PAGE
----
Boko Haram is flush with cash and weapons after a string of battlefield advances, but the fighting group could face a tougher fight with Nigeria's neighbours, US intelligence officials have said.

In an assessment of the group, whose five-year uprising has included massacres and kidnappings and spread from Nigeria into neighboring states, the officials said they did not believe it posed a major threat to Nigeria's oilfields in the south.

They said the group has about 4,000-6,000 "hardcore" fighters - considerably less than some estimates which have put the group's size at up to 10,000.

The group is "financially secure" from bank robberies, kidnappings and other sources, and is able to go "toe-to-toe" with the Nigerian military after capturing an arsenal of arms, the intelligence officials told reporters.

However, the group could soon face an unprecedented test on the battlefield against more capable forces from Cameroon, Chad and Niger, they added.

The military intervention of neighbouring powers "potentially can be a game changer in a positive way," one intelligence official said.

Schoolgirls still held

The officials, who spoke on condition of anonymity, said Boko Haram were believed to be still holding about 300 schoolgirls they kidnapped early last year and had dispersed them to multiple locations.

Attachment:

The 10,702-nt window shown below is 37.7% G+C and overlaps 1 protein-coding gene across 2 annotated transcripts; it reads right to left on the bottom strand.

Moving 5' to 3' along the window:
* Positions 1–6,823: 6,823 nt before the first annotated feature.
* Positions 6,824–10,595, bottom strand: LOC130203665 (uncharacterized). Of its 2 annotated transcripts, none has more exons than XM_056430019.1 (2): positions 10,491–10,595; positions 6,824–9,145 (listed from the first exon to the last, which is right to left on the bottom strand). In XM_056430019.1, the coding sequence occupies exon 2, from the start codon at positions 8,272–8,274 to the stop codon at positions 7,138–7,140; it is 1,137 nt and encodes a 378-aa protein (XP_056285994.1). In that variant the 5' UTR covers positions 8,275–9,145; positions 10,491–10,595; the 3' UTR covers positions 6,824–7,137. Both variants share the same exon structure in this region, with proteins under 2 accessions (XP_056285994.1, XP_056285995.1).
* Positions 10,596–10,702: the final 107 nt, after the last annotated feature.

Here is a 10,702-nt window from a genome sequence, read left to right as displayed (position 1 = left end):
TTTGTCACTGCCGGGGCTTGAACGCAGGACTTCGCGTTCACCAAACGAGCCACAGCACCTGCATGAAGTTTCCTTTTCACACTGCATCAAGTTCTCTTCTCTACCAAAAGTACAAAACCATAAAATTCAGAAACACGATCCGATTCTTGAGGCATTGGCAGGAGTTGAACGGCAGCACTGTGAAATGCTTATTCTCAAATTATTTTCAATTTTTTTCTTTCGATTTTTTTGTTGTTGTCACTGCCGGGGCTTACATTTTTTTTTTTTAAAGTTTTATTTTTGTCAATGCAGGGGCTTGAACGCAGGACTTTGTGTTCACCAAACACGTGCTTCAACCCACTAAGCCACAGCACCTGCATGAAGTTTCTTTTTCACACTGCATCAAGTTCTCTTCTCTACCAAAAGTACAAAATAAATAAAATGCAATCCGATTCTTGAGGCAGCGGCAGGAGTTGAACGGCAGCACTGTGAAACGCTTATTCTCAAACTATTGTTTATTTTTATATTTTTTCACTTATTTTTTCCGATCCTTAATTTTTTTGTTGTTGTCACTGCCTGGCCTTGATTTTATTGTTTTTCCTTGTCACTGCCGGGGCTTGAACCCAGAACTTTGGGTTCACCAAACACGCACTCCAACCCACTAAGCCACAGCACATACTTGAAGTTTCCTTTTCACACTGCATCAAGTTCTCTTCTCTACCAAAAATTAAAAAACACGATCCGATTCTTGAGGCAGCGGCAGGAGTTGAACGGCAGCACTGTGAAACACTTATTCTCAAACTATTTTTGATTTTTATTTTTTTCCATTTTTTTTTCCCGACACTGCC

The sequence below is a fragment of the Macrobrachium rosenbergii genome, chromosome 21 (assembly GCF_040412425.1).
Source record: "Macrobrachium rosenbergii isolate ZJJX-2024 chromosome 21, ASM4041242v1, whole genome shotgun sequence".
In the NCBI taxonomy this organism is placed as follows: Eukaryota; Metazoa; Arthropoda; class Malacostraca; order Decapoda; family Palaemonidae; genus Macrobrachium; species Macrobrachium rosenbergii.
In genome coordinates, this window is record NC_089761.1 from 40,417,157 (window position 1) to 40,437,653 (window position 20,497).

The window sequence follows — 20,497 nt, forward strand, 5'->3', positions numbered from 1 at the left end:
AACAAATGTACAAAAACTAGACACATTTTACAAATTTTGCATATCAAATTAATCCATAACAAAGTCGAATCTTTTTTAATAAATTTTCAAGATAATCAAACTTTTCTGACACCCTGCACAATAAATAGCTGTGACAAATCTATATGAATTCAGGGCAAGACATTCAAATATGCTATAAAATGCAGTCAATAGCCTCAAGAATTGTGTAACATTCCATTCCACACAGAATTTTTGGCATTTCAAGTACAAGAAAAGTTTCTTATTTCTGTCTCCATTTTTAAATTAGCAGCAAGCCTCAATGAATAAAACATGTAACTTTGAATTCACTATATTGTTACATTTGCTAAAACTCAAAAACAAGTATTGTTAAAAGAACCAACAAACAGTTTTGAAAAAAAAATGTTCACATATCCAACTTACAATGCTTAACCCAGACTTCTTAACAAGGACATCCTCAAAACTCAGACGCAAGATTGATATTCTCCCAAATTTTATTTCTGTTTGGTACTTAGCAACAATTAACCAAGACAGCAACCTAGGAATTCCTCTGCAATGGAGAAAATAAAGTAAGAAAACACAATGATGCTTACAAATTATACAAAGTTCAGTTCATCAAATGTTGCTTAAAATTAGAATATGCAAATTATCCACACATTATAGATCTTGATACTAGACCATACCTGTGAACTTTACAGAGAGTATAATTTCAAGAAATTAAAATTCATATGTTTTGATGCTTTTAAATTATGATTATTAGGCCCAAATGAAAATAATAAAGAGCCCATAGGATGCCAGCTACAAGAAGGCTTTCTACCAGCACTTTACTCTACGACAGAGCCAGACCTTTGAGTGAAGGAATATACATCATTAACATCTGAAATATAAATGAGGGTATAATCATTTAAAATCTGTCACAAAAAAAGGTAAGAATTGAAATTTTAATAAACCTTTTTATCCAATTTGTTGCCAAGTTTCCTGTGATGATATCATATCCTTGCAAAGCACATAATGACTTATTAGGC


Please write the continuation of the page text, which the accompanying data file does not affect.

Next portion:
Around 10,000 people were killed in Boko Haram attacks last year. The Sunni Muslim group poses the biggest security threat in Nigeria, Africa's top oil producer and biggest economy.

Concern over the insurgency appears to be and one of the main reasons for what appears to be a surge in political support for opposition leader Muhammadu Buhari in a February 14 election.

Many Nigerians believe Buhari, as a former military ruler, will be able to bolster the army's hapless efforts to counter the insurgency, and that as a Muslim he may even be able to take some of the wind out of Boko Haram's ideological sails.

The officials said the group had been engaging in both small-scale and larger attacks in recent weeks and they expected this mixed pattern of operations to continue during the election period.

The US officials' comments came as Boko Haram suffered heavy losses after launching a major attack into Niger on Friday for the first time.

The clashes involved troops from Niger as well as Chad, which has adopted a leading role in the fight against the group.

Source: Reuters And AFP